In an era where meaningful differentiation is hard to come by, it’s all about the power of the brand, what it stands for and the relevant stories that can be told around it.
Differentiation sure is difficult these days. Especially challenging is differentiation that’s so strikingly relevant, unique and compelling that consumers will pay more for it.
When I tell my friends that I’m working on a large-scale branding program for a municipal electric utility, I’m always met with the same slightly surprised question, “Why would a utility ever need to worry about their brand? It’s not like you get to choose your electric company, right?” Think again.
During Earth Month, companies across all industries proudly announce marketing campaigns tied to Earth Day and Arbor Day. All too often, these initiatives stretch an organization’s brand promise beyond customer credulity. The truly great companies, however, don’t need to jump on the Earth Day bandwagon about their “green” credentials, because they live sustainability every day.
Marketers have much to learn from the protests in the Middle East, none more important than how a determined group of people can connect with each other and effect real change.
Recent events in the Middle East have demonstrated the power of mass movements and the emergence of new media tools in the digital age. Now more than ever, social media platforms such as Twitter, Facebook, YouTube, and Flickr can bring people together with astounding consequences.
Brands across the globe have significant opportunity to bake more simplicity into their customer experience.
The acronym KISS was first coined by Kelly Johnson, one of the most prolific aircraft design engineers in the history of aviation. Most people correctly translate this phrase as “Keep it simple, stupid” and assume it pertains to communications. For Johnson, however, it was a pointed reminder that people want products and services that are easy to learn and use. Focusing on this groundbreaking principle led to the development of the U-2 and SR-71 spy planes, among many other world-renowned aircraft.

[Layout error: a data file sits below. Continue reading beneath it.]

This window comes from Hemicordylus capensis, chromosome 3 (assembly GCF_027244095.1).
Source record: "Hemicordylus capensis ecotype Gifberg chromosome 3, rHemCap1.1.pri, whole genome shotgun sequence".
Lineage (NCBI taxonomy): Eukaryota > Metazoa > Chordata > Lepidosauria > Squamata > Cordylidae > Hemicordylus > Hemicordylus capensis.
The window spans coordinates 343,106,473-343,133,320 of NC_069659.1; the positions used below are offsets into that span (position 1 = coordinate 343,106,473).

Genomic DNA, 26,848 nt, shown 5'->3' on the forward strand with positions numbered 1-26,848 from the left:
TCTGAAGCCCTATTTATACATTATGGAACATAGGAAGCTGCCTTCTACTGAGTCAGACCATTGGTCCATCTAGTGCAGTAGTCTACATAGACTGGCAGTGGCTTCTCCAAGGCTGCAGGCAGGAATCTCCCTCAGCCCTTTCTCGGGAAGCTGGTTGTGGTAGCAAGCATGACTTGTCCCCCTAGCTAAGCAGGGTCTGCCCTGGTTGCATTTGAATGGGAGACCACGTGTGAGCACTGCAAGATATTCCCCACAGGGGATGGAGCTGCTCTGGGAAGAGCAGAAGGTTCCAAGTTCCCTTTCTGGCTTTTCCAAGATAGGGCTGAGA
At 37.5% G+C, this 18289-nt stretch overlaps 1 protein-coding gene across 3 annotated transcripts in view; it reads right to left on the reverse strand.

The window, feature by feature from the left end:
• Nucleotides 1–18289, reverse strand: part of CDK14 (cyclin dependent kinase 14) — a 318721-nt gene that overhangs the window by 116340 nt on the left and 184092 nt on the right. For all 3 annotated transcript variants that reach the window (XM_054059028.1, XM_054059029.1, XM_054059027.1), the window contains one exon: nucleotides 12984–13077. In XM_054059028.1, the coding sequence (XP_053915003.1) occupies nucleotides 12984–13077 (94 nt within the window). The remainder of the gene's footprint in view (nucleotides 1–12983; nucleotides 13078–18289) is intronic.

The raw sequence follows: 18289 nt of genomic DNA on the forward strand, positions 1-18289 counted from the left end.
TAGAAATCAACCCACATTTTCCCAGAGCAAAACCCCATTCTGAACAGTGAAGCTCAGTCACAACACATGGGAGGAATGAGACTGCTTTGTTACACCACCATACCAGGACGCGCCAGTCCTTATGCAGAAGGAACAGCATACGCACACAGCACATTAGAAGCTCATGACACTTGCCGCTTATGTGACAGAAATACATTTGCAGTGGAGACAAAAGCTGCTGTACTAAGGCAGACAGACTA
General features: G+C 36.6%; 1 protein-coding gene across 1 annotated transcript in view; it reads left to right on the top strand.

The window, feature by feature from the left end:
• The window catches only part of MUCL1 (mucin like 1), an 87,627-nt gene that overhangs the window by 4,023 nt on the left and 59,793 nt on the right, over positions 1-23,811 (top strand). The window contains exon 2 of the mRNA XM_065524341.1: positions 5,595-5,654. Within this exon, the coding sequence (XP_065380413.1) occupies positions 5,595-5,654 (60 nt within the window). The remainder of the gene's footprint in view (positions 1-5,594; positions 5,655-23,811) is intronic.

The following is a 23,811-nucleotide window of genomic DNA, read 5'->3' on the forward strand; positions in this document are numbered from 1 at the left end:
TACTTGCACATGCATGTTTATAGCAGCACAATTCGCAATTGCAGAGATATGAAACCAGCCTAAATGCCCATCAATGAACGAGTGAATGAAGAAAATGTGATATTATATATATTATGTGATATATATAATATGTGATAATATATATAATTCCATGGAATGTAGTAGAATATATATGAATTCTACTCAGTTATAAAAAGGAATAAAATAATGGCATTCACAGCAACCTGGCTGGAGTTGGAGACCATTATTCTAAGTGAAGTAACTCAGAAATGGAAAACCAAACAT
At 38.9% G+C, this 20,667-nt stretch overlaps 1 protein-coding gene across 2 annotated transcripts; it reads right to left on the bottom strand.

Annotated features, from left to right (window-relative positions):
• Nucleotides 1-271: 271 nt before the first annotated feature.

As brands seek new ways to express themselves and create relationships with customers, touch screens will surely be part of the picture.
The touch screen experience is the most intimate of all personal computer interfaces. There’s nothing quite like it.
Creative and strategic branding developments that will have an impact on the industry during the coming year.
The time-honored tradition of starting the new year with bold and brash forecasts is a complicated endeavor. Just when you finish extrapolating from the immediate past, a curveball from an unexpected direction knocks you to the deck.
Many organizations confuse Purpose with Corporate Social Responsibility, but the two really aren’t one and the same.
Management gurus are always searching for the next big idea in employee motivation, the latest business imperative that declares in no uncertain terms how and why employees are committed to what they do, engaged in their work and, ultimately, more productive.
It’s interesting to analyze the soft launch of Starbucks against the clumsy logo spill of Gap
Last week Starbucks introduced a significant logo change, dropping the word “coffee” and, even more dramatically, the company name from its mark. Needless to say, it’s a bold gambit to join the pantheon of iconic brands that have faith we know who they are and what they represent.
It was nice to see this article from The New York Times on the antivirus software company Webroots, which is trying to compete by sympathizing with its customers’ frustration with complexity. I expect a strong ROI on its just-released ad campaign that pokes fun at the gobbledygook that permeates technology advertising.